Performance anxiety in the workplace is like organizational high blood pressure—it’s a silent killer. This silent killer is not always evident through outward symptoms, but it’s always lurking underneath causing damage day after day. We have a choice…will we do anything about it?

3 Types of People, Projects, and Tasks Every Leader Needs to Eliminate

Pruning-roses-with-shearsAt this very moment, you have people, projects, or tasks you need to eliminate from your life. Maybe you’ve been dealing with a troubling employee situation for months, or even years, and despite your best efforts you don’t see any hope for improvement. Or maybe it’s a project that got off track months ago, but no one, particularly you, wants to admit it’s a failure and a new strategy is needed. Perhaps it’s a particular task or process you’ve maintained for years because “that’s the way it’s always been done,” but you have an inkling that if you stopped doing it tomorrow, no one would notice or care.

If this resonates with you, then it’s time for some pruning.. The core definition of pruning is to remove anything considered superfluous or undesirable. As Dr. Henry Cloud points out in his book, Necessary Endings, the areas of business and life that require your limited resources—your time, energy, talent, emotions, money—but aren’t achieving the vision you have for them, should be regularly pruned in order to reach their full potential.

Consider the cultivation of a prized rosebush to understand the purpose of pruning. The gardener removes branches or buds that fall into any of three categories:

  1. Healthy buds or branches that are not the best ones,
  2. Sick branches that are not going to get well, and
  3. Dead branches that are taking up space needed for the healthy ones to thrive.

These three categories of pruning apply to the types of people, projects, and tasks you are dealing with right now.

Type 1 – The Good Detracting from the Great

The rosebush produces more growth than the plant can optimally sustain. The plant has only so much life and energy to power its development, so the gardener trims what may be healthy, yet average blooms, so the plant can direct its resources to the best producing roses. The good roses, if left alone, will suck life away from the great roses. The result? A rosebush with average blooms performing below its potential.

What people, projects, or tasks are you involved with that, although good in and of themselves, are taking time and resources away from achieving greatness with your team or organization? There is no shortage of things demanding your attention, so the key is to prune your priorities down to the most essential ones that fuel the majority of your success.

Type 2 – The Sick That Can’t be Cured

Some branches in a rosebush become diseased and have to be removed to protect the health of the entire plant. When the caretaker notices a sick branch, he will spend some time trying to nurse it back to health. At some point in time the caretaker will reach a decision to prune the branch because he realizes that no amount of water, fertilizer, or care is going to heal the branch. Sick branches take energy from the rosebush, and pruning these sick branches allows the bush to direct more energy to the healthy ones.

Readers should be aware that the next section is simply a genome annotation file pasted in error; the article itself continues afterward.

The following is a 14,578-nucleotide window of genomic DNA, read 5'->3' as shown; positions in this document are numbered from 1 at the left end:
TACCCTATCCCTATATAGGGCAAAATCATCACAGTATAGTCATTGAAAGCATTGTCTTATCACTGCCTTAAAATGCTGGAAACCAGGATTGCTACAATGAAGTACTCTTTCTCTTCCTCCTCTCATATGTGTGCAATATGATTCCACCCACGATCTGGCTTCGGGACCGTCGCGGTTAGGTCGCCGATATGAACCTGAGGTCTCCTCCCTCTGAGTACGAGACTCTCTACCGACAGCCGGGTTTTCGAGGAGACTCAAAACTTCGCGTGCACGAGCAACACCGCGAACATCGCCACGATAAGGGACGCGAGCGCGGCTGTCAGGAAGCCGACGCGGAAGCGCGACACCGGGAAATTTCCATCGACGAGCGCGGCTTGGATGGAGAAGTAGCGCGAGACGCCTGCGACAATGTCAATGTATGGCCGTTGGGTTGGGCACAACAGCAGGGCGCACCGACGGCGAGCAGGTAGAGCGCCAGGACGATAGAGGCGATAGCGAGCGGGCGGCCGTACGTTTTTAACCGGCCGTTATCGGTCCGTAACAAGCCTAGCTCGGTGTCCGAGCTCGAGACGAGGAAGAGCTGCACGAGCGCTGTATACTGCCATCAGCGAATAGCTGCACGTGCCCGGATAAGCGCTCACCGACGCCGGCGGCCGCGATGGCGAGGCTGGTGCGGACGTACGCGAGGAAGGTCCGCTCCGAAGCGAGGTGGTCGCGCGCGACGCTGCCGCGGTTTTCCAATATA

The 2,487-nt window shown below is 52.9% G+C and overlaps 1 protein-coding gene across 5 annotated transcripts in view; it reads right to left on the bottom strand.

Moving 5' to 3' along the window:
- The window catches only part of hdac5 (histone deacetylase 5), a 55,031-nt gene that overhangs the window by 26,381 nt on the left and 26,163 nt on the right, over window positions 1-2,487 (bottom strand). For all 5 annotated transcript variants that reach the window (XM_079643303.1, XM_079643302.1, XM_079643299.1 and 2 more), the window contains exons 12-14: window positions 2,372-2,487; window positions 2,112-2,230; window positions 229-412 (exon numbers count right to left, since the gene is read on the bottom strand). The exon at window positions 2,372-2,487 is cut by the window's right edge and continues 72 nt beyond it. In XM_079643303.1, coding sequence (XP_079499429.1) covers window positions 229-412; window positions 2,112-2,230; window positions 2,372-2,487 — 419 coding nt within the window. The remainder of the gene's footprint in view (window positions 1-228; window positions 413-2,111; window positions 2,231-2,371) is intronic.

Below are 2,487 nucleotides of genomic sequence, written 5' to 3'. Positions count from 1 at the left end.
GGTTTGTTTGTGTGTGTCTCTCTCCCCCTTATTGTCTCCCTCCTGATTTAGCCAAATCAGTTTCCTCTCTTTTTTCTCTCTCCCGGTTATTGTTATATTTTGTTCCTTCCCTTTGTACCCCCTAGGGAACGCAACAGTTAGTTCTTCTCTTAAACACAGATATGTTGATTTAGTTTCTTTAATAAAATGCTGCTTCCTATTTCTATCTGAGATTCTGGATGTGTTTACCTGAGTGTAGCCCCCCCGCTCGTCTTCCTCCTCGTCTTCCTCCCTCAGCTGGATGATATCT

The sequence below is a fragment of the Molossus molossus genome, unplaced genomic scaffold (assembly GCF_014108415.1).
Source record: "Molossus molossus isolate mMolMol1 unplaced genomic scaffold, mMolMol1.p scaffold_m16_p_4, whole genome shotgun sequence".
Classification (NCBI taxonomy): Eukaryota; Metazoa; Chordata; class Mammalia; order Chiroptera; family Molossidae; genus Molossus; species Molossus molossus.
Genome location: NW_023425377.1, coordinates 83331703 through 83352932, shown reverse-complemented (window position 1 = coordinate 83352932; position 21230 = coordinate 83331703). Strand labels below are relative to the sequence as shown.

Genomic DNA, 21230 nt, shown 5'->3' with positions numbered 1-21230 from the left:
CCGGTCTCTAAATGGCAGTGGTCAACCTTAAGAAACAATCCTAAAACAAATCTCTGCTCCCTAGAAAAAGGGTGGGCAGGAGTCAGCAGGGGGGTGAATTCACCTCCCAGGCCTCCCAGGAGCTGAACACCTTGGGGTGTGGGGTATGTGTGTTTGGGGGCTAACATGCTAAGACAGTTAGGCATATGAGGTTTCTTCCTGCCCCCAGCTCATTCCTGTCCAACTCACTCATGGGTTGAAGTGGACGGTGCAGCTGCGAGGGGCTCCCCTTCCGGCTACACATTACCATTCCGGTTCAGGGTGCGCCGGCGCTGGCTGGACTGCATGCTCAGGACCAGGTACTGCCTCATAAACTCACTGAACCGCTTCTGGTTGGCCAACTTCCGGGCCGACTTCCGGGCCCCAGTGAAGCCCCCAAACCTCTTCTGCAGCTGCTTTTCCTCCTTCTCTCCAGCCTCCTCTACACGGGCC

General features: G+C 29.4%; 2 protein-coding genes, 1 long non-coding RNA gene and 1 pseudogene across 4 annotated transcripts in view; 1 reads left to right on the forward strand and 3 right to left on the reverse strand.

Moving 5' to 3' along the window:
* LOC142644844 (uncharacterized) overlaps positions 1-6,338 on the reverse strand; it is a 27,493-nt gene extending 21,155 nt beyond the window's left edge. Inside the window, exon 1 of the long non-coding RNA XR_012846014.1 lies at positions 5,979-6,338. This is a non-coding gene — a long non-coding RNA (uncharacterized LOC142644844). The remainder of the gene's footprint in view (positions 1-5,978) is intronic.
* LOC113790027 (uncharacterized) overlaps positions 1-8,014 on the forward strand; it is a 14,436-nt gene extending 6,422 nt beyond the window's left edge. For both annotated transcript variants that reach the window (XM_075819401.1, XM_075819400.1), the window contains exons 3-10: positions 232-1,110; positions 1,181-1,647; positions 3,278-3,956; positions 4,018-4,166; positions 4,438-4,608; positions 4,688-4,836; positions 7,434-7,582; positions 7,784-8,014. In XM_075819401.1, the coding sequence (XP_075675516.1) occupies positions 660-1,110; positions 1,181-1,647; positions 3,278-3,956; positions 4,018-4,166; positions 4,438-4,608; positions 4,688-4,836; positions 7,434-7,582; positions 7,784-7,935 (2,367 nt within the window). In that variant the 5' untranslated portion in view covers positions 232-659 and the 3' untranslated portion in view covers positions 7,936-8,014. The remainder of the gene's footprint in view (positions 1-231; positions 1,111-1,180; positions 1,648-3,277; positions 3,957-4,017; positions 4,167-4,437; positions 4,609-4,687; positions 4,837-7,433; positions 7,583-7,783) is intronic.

You have people, projects, and tasks that are diseased and need to be removed. You have fertilized them, watered them, nurtured them, and done everything in your power to help cure them. For whatever reason, they aren’t getting better and they’re only taking time and energy away from the healthy things you need to focus on. This can be one of the toughest decisions a leader has to face. It might mean confronting the difficult truth that a key company initiative isn’t working as intended, or a long-term employee isn’t able to improve his performance to meet the needs of the organization. On the plus side, it is liberating to admit things aren’t working and changes need to be made because it frees up time, energy, and resources to focus on areas of new growth.

Type 3 – The Dead Preventing Growth of the Living

The third type of pruning is removing dead branches in order to make more room for the living branches to grow. If the dead branches aren’t removed, the path of the living branches will be obstructed and limited. The living branches need room to spread in order to reach their full potential and the dead branches impede that growth.

You have dead branches in your business and personal life that need to be removed if you want to reach your full potential. It might be misguided organizational strategies that served your company well ten years ago but are no longer relevant. Or maybe it’s processes, systems, or meetings you engage in but don’t add any value to the purpose you’re trying to achieve. If it’s dead and just taking up space, get rid of it. It’s time to cut that branch.

Prune with a Purpose

The gardener doesn’t prune willy-nilly, just clipping branches and blooms here and there without discretion. The gardener has a purpose. He knows what a healthy rosebush should look like and he prunes toward that standard. It illustrates the importance of having clear goals and expectations for your organization, your people, and yourself. Without clear goals and standards, you don’t have an objective measure by which to prune and you handicap yourself from reaching your full potential.